The myth of Zeus and Danaë is given a feminist twist in McGibbon's image (#41) mentioned above, which is titled Panning for Gold (Did Danaë Really Yearn for the Passion of Zeus?). Two feminine arms hold out a shallow dish above which levitate three test tubes containing a golden substance (Zeus?); the editor points out the phallic shape and suggests that there may be an allusion to artificial insemination. An engraving by the English artist W.E.C. Morgan from 1929 (#43) shows off a technique comparable to Dürer in a strange, eroticized image of Perseus (a son of Zeus) just after the act of slaying the gorgon; a more striking vision of the Perseus and Medusa saga will be unlikely to be encountered by historians of ancient art. Two copies after lost Michelangelo's are also noteworthy, one a bronze plaquette by Giovanni Bernardi after a late presentation drawing for Tommaso Cavalieri depicting the Rape of Ganymede (#53), and the other an engraving by Cornelis Bos after the lost painting Leda and the Swan (#45). The latter, the most overtly sexual image in the exhibition, may shock those who are seeing it for the first time and for whom the name Michelangelo brings to mind the Sistine Chapel and the St. Peter's Pietà. According to the editor, the Leda is a rare example of Michelangelo's copying a specific antique work, in this case, a sarcophagus which is known through drawings by other Renaissance artists. Some trace of the figure of Leda survives as it was adapted by Michelangelo for use in the famous figure of Night from the Medici Chapel.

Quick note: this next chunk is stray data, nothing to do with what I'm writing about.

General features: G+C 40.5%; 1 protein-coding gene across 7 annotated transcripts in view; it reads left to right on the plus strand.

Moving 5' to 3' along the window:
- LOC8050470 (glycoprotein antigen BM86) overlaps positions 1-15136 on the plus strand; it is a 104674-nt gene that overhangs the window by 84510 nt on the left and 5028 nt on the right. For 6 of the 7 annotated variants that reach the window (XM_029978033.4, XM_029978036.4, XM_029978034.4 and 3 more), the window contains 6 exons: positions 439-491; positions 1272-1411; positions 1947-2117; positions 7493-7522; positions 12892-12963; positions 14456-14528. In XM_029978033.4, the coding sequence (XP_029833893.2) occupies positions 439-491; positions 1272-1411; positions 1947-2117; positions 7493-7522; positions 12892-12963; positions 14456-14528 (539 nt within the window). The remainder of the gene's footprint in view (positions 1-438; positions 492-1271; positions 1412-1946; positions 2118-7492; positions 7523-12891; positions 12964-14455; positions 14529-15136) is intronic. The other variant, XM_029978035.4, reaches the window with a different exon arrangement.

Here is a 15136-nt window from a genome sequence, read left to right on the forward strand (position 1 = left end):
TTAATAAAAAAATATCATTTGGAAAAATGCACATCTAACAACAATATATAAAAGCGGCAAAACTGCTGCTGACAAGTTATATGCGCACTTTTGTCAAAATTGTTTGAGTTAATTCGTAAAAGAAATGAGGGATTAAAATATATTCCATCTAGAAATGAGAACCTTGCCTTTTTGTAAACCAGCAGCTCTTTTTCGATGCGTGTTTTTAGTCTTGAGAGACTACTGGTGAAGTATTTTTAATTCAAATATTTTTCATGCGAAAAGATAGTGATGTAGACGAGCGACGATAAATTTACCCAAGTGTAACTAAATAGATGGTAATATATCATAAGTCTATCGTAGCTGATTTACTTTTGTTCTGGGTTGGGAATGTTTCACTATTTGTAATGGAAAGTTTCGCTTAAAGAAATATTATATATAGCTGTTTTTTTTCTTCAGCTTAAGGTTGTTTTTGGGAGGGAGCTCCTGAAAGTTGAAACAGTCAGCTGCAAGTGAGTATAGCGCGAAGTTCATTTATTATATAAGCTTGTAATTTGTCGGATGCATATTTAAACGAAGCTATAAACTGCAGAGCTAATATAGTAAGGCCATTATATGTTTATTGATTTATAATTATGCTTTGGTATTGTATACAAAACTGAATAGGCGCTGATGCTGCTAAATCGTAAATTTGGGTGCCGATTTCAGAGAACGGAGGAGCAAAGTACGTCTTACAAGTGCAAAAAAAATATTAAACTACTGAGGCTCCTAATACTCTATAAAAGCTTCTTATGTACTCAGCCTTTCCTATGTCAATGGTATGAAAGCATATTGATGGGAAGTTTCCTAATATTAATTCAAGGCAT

The value of this volume for the Classicist lies in its breadth. It can be instructive to trace the history of the visual interpretation of a myth across the centuries and around the globe, if only to affirm that stories and pictures do not always coincide perfectly and that visual artists of all times and places are struck by different aspects of a myth and choose to represent it through varying degrees of inventiveness. Perusing this catalog, one is forced to compare, for example, a Rape of Europa by an unidentified black-figure vase painter (#35) which features a fully clothed Europa side-saddle on a swimming bull to a seventeenth-century pen and ink wash drawing by Raymond de La Fage (#37) showing a gorgeously naked, willing Europa to an etching from the 1940s by Ralph Fabri (#38) whose naked Europa appears frail and helpless aboard an a striding bull drawn in a conspicuous orientalizing style -- an allegory of Europe's vulnerability during the second World War -- which includes images of the Nike of Samothrace, the Pantheon, Hagia Sophia (?), Notre Dame of Paris, Elizabeth I, Napoleon, Sleyman the Magnificent and Adolf Hitler, among others. In each case, the viewer is struck by the unique vantage point of the individual artist; together, the works offer compelling testimony to artistic imagination and to the resilience of the rich repertory of Classical myths.